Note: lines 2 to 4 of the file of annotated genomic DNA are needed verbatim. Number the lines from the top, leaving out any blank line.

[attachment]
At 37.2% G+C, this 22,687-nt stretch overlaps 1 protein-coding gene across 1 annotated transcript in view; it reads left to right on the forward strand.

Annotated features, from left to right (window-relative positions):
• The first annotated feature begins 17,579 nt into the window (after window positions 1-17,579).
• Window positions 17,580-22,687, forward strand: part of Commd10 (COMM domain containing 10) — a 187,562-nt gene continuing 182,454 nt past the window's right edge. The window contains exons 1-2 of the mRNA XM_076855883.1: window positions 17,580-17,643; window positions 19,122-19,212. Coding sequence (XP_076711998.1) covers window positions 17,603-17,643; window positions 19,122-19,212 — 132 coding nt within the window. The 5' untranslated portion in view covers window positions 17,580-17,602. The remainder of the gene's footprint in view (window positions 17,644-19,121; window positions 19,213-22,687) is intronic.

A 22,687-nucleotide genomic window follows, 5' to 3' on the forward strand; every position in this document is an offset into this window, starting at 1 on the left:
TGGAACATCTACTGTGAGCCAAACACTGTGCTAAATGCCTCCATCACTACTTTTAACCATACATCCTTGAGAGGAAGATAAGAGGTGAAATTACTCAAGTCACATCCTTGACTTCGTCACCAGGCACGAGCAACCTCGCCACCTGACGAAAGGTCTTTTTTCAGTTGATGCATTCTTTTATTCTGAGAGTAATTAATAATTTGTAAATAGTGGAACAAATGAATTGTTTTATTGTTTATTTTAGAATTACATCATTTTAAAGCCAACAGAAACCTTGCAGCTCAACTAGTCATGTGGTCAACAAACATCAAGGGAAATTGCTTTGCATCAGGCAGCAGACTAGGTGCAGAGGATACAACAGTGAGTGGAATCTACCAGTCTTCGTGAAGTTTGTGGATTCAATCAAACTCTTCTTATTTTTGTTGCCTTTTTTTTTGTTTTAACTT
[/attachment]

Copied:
Annotated features, from left to right (window-relative positions):
• The first annotated feature begins 17,579 nt into the window (after window positions 1-17,579).
• Window positions 17,580-22,687, forward strand: part of Commd10 (COMM domain containing 10) — a 187,562-nt gene continuing 182,454 nt past the window's right edge. The window contains exons 1-2 of the mRNA XM_076855883.1: window positions 17,580-17,643; window positions 19,122-19,212. Coding sequence (XP_076711998.1) covers window positions 17,603-17,643; window positions 19,122-19,212 — 132 coding nt within the window. The 5' untranslated portion in view covers window positions 17,580-17,602. The remainder of the gene's footprint in view (window positions 17,644-19,121; window positions 19,213-22,687) is intronic.